A day on Transfagarasan Road is something you shouldn’t miss when in Romania!
More than 150 kilometres in length the Transfagarasan Highway is Romania’s most spectacular and best known road. And thanks to an appearance on BBC Top Gear in 2009, now is one of the country’s most popular tourist attractions. I recommend you to do it during hot summer months because here you can enjoy spectacular landscapes at reasonable temperatures. And still find so much snow on the surroundings hills.
I think that Transfagarasan road has never been more popular and definitely one for the bucket list!
I’ve always been a Yes Girl and I’m prided myself on that. Travel has been a natural extension to that facet of my personality! I love how it continually pushes me out of my comfort zone and forces or invites me to try new things. And I’m lucky enough that every time I’m doing it turns out to be unexpectedly entertaining!
Now that we all agree, let me tell you a little bit more about this hot July day spent on Transfagarasan Road. Here is one of my favorite shots and a ritual taken on the peak of the mountains. If you’ve visit already Romania, you should know that Transfagarasan road is not for the fainted heart! Now be warned that is a scary drive in some places! There are large sections of non bariered road with sheer drops of over a 1000 ft. I didn’t pick up the full story but I know brake failure is a common cause for fatalities on the Transfagarasan.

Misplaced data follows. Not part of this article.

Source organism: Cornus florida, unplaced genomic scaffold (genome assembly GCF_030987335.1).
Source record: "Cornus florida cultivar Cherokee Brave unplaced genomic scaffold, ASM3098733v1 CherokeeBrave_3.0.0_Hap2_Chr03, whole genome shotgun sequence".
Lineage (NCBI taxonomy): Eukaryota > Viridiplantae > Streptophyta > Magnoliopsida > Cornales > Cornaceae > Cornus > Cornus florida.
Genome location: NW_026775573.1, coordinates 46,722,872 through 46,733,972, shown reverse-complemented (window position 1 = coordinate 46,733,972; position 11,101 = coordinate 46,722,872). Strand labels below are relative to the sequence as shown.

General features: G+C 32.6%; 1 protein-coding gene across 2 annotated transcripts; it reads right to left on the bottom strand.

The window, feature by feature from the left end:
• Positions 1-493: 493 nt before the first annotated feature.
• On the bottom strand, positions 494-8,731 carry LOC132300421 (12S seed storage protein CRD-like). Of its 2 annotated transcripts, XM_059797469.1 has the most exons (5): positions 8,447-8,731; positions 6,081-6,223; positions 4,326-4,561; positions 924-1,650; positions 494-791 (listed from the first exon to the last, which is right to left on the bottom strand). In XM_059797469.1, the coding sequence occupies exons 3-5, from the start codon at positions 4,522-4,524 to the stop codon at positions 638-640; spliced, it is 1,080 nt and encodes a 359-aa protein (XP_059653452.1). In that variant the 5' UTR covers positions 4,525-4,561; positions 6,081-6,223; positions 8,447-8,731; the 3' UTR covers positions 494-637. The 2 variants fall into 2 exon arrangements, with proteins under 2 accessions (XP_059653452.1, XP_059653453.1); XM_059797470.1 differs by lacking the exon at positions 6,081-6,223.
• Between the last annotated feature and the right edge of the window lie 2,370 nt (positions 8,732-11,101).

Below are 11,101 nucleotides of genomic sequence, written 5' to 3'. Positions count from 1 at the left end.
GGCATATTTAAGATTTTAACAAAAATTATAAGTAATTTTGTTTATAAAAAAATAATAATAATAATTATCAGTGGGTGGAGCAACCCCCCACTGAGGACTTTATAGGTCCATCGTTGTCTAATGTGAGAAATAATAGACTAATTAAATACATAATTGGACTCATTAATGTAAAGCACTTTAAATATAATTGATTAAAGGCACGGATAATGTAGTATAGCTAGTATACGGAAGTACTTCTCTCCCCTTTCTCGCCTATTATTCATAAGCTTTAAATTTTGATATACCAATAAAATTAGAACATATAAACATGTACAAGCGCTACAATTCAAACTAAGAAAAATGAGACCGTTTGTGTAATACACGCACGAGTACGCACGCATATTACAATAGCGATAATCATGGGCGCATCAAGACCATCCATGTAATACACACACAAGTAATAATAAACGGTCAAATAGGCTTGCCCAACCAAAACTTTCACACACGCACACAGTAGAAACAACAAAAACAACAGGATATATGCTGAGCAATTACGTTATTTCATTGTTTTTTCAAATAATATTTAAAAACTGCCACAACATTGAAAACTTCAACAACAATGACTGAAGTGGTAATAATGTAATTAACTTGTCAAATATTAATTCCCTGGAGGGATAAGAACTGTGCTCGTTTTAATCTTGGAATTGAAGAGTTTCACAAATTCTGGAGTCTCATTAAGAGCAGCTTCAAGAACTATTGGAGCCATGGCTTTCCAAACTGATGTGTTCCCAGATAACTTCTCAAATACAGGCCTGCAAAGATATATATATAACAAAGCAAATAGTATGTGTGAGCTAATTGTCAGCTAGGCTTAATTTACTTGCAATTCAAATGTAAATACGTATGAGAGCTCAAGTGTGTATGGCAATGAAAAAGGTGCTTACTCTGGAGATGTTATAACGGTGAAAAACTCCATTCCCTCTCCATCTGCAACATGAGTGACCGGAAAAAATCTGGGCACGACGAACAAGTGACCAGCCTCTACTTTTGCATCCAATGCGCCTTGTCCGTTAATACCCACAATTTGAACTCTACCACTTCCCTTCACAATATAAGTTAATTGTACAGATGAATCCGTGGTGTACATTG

If you want to get on Transfagarasan Road keep in mind that is fully open only from June to October.
No matter which side of the pass you begin your drive on, either from Bucharest or Sibiu, the picturesque scenery begins immediately. The road initially gently coils up the hillside, framed on either side by verdant, lanky pines.
I started my trip from Sibiu, more exactly Avrig town, because I was there for Feeric Fashion Days. I climb the road over the Fagaras mountains in order to get to the highest point, Lake Balea, at 2042 metres. The Transfăgărășan or DN7C is the second-highest paved road in Romania after Transalpina. It starts near the village of Bascov, located near Pitesti, ending on the crossroad between DN1 and Sibiu, in the small town of Avrig. This picturesque little town nestled at the foot of Fagaras mountains is famous for its baroque Brukenthal Palace and is an ideal place to base yourself for a few days after your drive.